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I am able to use lxml to accomplish most of what I would like to do, although it was a struggle to go through the obfuscating examples and tutorials. In short, I am able to read an external xml file and import it via lxml into the proper tree-like format.

To demonstrate this, if I were to type:

print(etree.tostring(myXmlTree, pretty_print= True, method= "xml") )

I get the following output:

<net xmlns="http://www.arin.net/whoisrws/core/v1" xmlns:ns2="http://www.arin.net/whoisrws/rdns/v1" xmlns:ns3="http://www.arin.net/whoisrws/netref/v2" termsOfUse="https://www.arin.net/whois_tou.html">
 <registrationDate>2006-08-29T00:00:00-04:00</registrationDate>
 <ref>http://whois.arin.net/rest/net/NET-79-0-0-0-1</ref>
 <endAddress>79.255.255.255</endAddress>
 <handle>NET-79-0-0-0-1</handle>
 <name>79-RIPE</name>
 <netBlocks>
  <netBlock>
   <cidrLength>8</cidrLength>
   <endAddress>79.255.255.255</endAddress>
   <description>Allocated to RIPE NCC</description>
   <type>RN</type>
   <startAddress>79.0.0.0</startAddress>
  </netBlock>
 </netBlocks>
 <orgRef name="RIPE Network Coordination Centre" handle="RIPE">http://whois.arin.net/rest/org/RIPE</orgRef>
 <comment>
  <line number="0">These addresses have been further assigned to users in</line>
  <line number="1">the RIPE NCC region. Contact information can be found in</line>
  <line number="2">the RIPE database at http://www.ripe.net/whois</line>
 </comment>
 <startAddress>79.0.0.0</startAddress>
 <updateDate>2009-05-18T07:34:02-04:00</updateDate>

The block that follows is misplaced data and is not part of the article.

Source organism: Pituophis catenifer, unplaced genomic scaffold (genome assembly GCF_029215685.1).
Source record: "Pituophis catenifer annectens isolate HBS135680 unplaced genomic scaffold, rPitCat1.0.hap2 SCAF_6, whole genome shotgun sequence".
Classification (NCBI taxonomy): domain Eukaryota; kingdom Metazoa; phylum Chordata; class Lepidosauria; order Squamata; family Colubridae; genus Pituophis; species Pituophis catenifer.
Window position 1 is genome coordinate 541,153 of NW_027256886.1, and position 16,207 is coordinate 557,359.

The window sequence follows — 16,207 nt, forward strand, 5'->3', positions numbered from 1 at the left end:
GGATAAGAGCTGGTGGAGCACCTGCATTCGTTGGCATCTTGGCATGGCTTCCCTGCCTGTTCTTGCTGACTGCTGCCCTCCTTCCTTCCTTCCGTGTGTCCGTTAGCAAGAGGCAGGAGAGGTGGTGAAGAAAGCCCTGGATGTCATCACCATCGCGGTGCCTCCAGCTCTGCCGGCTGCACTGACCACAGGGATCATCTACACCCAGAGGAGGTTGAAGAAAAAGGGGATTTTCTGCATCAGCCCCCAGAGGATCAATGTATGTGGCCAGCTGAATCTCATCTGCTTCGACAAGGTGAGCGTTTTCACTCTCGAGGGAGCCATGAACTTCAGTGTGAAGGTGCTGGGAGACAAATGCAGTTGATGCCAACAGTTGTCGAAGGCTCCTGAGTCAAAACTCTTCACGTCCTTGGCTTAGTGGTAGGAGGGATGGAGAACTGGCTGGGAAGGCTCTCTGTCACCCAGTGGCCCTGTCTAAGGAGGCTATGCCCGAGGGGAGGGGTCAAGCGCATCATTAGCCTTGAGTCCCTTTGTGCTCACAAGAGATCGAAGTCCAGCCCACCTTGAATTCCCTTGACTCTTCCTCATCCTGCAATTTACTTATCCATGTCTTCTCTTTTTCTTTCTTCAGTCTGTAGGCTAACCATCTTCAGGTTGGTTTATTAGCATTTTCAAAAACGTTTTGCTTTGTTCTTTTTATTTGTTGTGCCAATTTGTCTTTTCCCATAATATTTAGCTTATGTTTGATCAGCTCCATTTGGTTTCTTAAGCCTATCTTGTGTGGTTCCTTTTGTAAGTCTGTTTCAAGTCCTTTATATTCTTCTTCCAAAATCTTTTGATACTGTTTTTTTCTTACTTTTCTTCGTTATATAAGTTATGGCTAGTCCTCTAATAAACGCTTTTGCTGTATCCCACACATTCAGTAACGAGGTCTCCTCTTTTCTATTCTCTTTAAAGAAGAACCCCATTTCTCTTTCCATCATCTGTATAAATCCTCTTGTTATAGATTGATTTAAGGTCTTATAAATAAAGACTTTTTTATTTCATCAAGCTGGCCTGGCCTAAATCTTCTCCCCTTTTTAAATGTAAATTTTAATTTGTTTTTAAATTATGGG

<version>4</version>
</net>

OK, that's great for human consumption, but not useful for machines. If I'd wanted particular elements, like say the start and end IP addresses in the xml, I could type:

ns = myXmlTree.nsmap.values()[0]
myXmlTree.findall("{" + ns + "}startAddress")[0].text
myXmlTree.findall("{" + ns + "}endAddress")[0].text

and I would receive:

'79.0.0.0'
'79.255.255.255'

But I still need to LOOK at the xml file as a human to know what elements are there. Instead, I would like to be able to retrieve the names of ALL of the elements at a particular level and then automatically traverse that level. So, for instance, I'd like to do something like:

myElements = myXmlTree.findallelements("{" + ns + "}")

and it would give me a return value something like:

['registrationDate', 'ref', 'endAddress', 'handle', 'name', 'netBlocks', 'orgRef', 'comment', 'startAddress', 'updateDate', 'version']

Especially awesome would be if it could tell me the entire structure of elements, including the nested ones.

I'm SURE there's a way, as it wouldn't make sense otherwise.

Thanks in advance!!

P.S., I know that I can iterate and go through the list of all iterations. I was hoping there was already a method within lxml that had these data. If iteration is the only way, I guess that's OK... it just seems clunky to me.

share|improve this question
    
so, you want to do something intelligent with an XML that you don't even know the format of ahead of time? that said, you can get the tag of any attribute with x.tag. and it does give you the 'entire structure of elements' - what other format would you want? once you learn how to work with etree, it's very powerful. –  Corley Brigman Oct 18 '13 at 18:39
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1 Answer

up vote 3 down vote accepted

I believe you are looking for element.xpath().

XPath is not a concept introduced by lxml but a general query language for selecting nodes from an XML document supported by many things that deal with XML. Think of it as something similar to CSS selectors, but more powerful (also a bit more complicated). See XPath Syntax.